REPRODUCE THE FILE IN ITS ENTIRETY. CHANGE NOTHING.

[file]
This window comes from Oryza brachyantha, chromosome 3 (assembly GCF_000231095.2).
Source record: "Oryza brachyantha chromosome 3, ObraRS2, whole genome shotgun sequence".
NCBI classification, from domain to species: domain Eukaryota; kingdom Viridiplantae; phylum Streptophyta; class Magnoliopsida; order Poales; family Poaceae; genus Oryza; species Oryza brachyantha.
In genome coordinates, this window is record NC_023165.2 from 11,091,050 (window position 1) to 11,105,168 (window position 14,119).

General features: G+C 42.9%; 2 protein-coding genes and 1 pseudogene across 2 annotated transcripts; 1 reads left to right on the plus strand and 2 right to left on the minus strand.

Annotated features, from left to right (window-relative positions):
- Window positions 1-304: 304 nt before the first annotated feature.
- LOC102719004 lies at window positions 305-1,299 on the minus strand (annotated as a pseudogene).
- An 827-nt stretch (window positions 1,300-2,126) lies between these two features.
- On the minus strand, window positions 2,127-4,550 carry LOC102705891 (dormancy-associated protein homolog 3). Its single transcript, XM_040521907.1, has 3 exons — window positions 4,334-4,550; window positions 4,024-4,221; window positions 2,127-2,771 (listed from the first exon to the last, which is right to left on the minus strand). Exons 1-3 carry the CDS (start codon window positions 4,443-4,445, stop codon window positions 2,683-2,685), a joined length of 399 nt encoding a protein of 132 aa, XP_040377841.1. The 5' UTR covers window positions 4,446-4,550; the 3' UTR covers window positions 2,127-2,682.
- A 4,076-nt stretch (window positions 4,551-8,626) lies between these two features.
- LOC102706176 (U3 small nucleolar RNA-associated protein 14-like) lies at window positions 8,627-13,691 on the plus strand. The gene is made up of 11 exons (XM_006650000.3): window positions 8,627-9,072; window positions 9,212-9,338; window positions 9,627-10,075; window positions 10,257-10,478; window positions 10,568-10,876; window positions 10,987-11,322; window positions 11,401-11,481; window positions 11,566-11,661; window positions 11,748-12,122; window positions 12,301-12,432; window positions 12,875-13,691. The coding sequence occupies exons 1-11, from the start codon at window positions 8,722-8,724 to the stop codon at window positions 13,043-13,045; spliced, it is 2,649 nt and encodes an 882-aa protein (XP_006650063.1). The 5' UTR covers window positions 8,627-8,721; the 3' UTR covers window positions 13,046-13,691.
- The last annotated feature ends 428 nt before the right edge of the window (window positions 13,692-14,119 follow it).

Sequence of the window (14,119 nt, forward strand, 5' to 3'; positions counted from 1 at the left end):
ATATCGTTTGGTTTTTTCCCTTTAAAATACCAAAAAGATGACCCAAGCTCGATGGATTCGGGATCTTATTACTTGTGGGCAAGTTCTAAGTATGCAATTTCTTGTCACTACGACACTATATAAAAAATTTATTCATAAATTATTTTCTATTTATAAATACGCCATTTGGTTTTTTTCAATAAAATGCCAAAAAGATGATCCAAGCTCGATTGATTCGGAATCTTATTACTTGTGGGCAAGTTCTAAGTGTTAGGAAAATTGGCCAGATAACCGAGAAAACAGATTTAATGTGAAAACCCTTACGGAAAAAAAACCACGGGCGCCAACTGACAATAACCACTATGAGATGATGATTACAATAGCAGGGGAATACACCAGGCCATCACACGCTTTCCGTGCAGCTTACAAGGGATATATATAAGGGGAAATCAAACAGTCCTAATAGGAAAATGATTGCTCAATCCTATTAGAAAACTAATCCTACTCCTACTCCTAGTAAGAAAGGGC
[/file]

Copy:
This window comes from Oryza brachyantha, chromosome 3 (assembly GCF_000231095.2).
Source record: "Oryza brachyantha chromosome 3, ObraRS2, whole genome shotgun sequence".
NCBI classification, from domain to species: domain Eukaryota; kingdom Viridiplantae; phylum Streptophyta; class Magnoliopsida; order Poales; family Poaceae; genus Oryza; species Oryza brachyantha.
In genome coordinates, this window is record NC_023165.2 from 11,091,050 (window position 1) to 11,105,168 (window position 14,119).

General features: G+C 42.9%; 2 protein-coding genes and 1 pseudogene across 2 annotated transcripts; 1 reads left to right on the plus strand and 2 right to left on the minus strand.

Annotated features, from left to right (window-relative positions):
- Window positions 1-304: 304 nt before the first annotated feature.
- LOC102719004 lies at window positions 305-1,299 on the minus strand (annotated as a pseudogene).
- An 827-nt stretch (window positions 1,300-2,126) lies between these two features.
- On the minus strand, window positions 2,127-4,550 carry LOC102705891 (dormancy-associated protein homolog 3). Its single transcript, XM_040521907.1, has 3 exons — window positions 4,334-4,550; window positions 4,024-4,221; window positions 2,127-2,771 (listed from the first exon to the last, which is right to left on the minus strand). Exons 1-3 carry the CDS (start codon window positions 4,443-4,445, stop codon window positions 2,683-2,685), a joined length of 399 nt encoding a protein of 132 aa, XP_040377841.1. The 5' UTR covers window positions 4,446-4,550; the 3' UTR covers window positions 2,127-2,682.
- A 4,076-nt stretch (window positions 4,551-8,626) lies between these two features.
- LOC102706176 (U3 small nucleolar RNA-associated protein 14-like) lies at window positions 8,627-13,691 on the plus strand. The gene is made up of 11 exons (XM_006650000.3): window positions 8,627-9,072; window positions 9,212-9,338; window positions 9,627-10,075; window positions 10,257-10,478; window positions 10,568-10,876; window positions 10,987-11,322; window positions 11,401-11,481; window positions 11,566-11,661; window positions 11,748-12,122; window positions 12,301-12,432; window positions 12,875-13,691. The coding sequence occupies exons 1-11, from the start codon at window positions 8,722-8,724 to the stop codon at window positions 13,043-13,045; spliced, it is 2,649 nt and encodes an 882-aa protein (XP_006650063.1). The 5' UTR covers window positions 8,627-8,721; the 3' UTR covers window positions 13,046-13,691.
- The last annotated feature ends 428 nt before the right edge of the window (window positions 13,692-14,119 follow it).

Sequence of the window (14,119 nt, forward strand, 5' to 3'; positions counted from 1 at the left end):
ATATCGTTTGGTTTTTTCCCTTTAAAATACCAAAAAGATGACCCAAGCTCGATGGATTCGGGATCTTATTACTTGTGGGCAAGTTCTAAGTATGCAATTTCTTGTCACTACGACACTATATAAAAAATTTATTCATAAATTATTTTCTATTTATAAATACGCCATTTGGTTTTTTTCAATAAAATGCCAAAAAGATGATCCAAGCTCGATTGATTCGGAATCTTATTACTTGTGGGCAAGTTCTAAGTGTTAGGAAAATTGGCCAGATAACCGAGAAAACAGATTTAATGTGAAAACCCTTACGGAAAAAAAACCACGGGCGCCAACTGACAATAACCACTATGAGATGATGATTACAATAGCAGGGGAATACACCAGGCCATCACACGCTTTCCGTGCAGCTTACAAGGGATATATATAAGGGGAAATCAAACAGTCCTAATAGGAAAATGATTGCTCAATCCTATTAGAAAACTAATCCTACTCCTACTCCTAGTAAGAAAGGGC